Monday, 24 August 2015

Movie REVIEW: Super Hero Taisen GP: Kamen Rider 3

Super Hero Taisen GP: Kamen Rider 3

Back in 2009 when Kamen Rider Decade: All Riders vs. Dai-Shocker was released a giant Kamen Rider crossover was a pretty big deal. The film itself wasn’t the best, but it was the largest gathering of the franchise’s heroes yet and that certainly held its weight in spectacle. But since then these crossovers have become commonplace, even briefly roping in the Super Sentai and Metal Heroes franchises for Super Hero Taisen and Super Hero Taisen Z. A few of these offerings have still managed to hold their own in terms of spectacle, but more often than not these films have suffered greatly from the law of diminishing returns. After last year’s Heisei Rider vs. Showa Rider: Kamen Rider Taisen feat. Super Sentai, Toei are continuing on the Kamen Rider focus with Super Hero Taisen GP: Kamen Rider 3. The draw this time however is perhaps not the mass assembling of Riders, but the first onscreen appearance of a lost piece of Kamen Rider history.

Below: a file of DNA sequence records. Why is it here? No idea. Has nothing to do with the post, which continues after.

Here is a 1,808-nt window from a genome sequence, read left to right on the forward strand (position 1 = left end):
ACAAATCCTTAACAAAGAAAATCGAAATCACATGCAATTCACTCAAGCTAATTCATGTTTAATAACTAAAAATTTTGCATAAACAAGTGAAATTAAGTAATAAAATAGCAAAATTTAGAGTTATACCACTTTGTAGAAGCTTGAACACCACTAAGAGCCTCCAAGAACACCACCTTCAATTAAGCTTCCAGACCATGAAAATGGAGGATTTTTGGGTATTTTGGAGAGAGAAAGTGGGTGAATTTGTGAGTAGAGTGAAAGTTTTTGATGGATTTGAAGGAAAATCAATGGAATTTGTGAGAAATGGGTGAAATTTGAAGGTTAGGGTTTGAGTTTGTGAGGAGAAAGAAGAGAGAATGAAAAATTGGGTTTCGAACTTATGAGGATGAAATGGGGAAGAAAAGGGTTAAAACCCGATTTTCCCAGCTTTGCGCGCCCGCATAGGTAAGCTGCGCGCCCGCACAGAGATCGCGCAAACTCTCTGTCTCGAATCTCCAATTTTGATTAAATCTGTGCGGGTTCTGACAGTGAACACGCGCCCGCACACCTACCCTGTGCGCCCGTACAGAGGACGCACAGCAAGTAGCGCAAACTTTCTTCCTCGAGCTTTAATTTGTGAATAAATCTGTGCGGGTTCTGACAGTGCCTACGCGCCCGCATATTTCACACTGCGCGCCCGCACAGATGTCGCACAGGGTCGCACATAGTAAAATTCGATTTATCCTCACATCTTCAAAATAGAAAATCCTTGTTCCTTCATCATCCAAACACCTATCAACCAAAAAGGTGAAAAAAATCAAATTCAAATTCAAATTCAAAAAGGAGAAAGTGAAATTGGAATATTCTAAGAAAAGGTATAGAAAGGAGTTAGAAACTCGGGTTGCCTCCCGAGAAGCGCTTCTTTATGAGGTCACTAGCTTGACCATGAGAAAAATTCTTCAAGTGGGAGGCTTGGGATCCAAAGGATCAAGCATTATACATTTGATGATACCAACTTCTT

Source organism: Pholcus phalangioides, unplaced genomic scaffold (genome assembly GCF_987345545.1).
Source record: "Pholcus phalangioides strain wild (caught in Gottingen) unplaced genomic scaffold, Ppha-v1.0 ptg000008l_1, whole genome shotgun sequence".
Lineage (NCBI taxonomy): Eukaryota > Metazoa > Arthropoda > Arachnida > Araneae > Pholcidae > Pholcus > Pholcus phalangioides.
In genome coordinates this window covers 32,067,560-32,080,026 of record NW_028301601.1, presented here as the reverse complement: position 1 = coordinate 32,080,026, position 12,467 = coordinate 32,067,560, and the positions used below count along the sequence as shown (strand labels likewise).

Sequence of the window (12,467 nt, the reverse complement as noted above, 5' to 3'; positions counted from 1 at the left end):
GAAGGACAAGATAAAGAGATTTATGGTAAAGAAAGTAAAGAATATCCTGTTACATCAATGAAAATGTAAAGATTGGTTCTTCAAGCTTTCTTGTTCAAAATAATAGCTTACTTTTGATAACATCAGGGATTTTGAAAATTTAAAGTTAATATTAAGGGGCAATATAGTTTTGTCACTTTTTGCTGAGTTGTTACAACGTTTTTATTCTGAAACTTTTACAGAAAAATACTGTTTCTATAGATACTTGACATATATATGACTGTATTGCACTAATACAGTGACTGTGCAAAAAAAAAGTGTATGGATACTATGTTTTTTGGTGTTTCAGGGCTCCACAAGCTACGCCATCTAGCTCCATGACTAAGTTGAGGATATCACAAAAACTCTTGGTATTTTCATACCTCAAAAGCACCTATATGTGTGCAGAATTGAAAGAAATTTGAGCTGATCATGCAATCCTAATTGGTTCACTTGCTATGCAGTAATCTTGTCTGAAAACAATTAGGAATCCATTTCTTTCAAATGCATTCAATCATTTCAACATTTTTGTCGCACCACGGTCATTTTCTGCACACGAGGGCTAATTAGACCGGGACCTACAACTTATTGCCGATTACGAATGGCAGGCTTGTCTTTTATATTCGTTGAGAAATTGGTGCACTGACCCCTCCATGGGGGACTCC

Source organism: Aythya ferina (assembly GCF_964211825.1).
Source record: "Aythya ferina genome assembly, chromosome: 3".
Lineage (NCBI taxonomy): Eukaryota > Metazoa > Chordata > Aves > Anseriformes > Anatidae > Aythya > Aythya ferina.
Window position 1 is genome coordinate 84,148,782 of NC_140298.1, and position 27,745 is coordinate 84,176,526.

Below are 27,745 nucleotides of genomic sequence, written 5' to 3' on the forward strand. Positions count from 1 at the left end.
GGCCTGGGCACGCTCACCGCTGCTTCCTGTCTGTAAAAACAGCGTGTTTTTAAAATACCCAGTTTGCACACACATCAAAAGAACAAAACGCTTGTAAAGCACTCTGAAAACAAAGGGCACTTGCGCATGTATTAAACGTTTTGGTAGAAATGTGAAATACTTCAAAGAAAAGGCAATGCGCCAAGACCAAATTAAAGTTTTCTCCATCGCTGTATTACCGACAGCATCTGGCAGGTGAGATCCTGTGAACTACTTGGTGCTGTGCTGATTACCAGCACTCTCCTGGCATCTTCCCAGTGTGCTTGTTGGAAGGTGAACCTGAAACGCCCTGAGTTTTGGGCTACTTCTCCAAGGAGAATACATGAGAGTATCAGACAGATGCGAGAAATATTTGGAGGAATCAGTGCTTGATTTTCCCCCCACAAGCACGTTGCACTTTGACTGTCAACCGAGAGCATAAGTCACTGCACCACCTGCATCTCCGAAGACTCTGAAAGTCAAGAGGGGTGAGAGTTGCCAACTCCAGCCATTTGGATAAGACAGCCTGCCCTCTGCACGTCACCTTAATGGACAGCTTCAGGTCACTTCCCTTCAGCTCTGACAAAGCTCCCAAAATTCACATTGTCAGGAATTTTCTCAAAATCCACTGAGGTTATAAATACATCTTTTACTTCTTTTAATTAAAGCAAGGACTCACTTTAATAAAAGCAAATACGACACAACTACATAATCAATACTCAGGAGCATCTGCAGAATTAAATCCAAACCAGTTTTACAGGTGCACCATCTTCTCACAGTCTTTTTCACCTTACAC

Shocker take over
This doesn't look familiar at all.

In 1973 Kamen Riders 1 and 2 successfully defeated Shocker and their Great Leader once and for all – at least, that’s what should have happened. However shortly after the fall of Shocker’s leader the double Riders came face to face with the evil organisation's strongest creation – Kamen Rider 3. With the defeat of the Double Riders in the past, history begins to unravel and in 2015 Kamen Rider Drive suddenly finds himself in a very different world. A world under Shocker’s rule.

Here the double Riders are remembered as enemies of the state, and the Riders that succeeded them have mostly been brainwashed into subservience. After Shinnosuke is reminded of their real world by Kiriko, he teams up with the few Riders left to discover how Kamen Rider 3 is tied up in all of this and put history back on its proper course.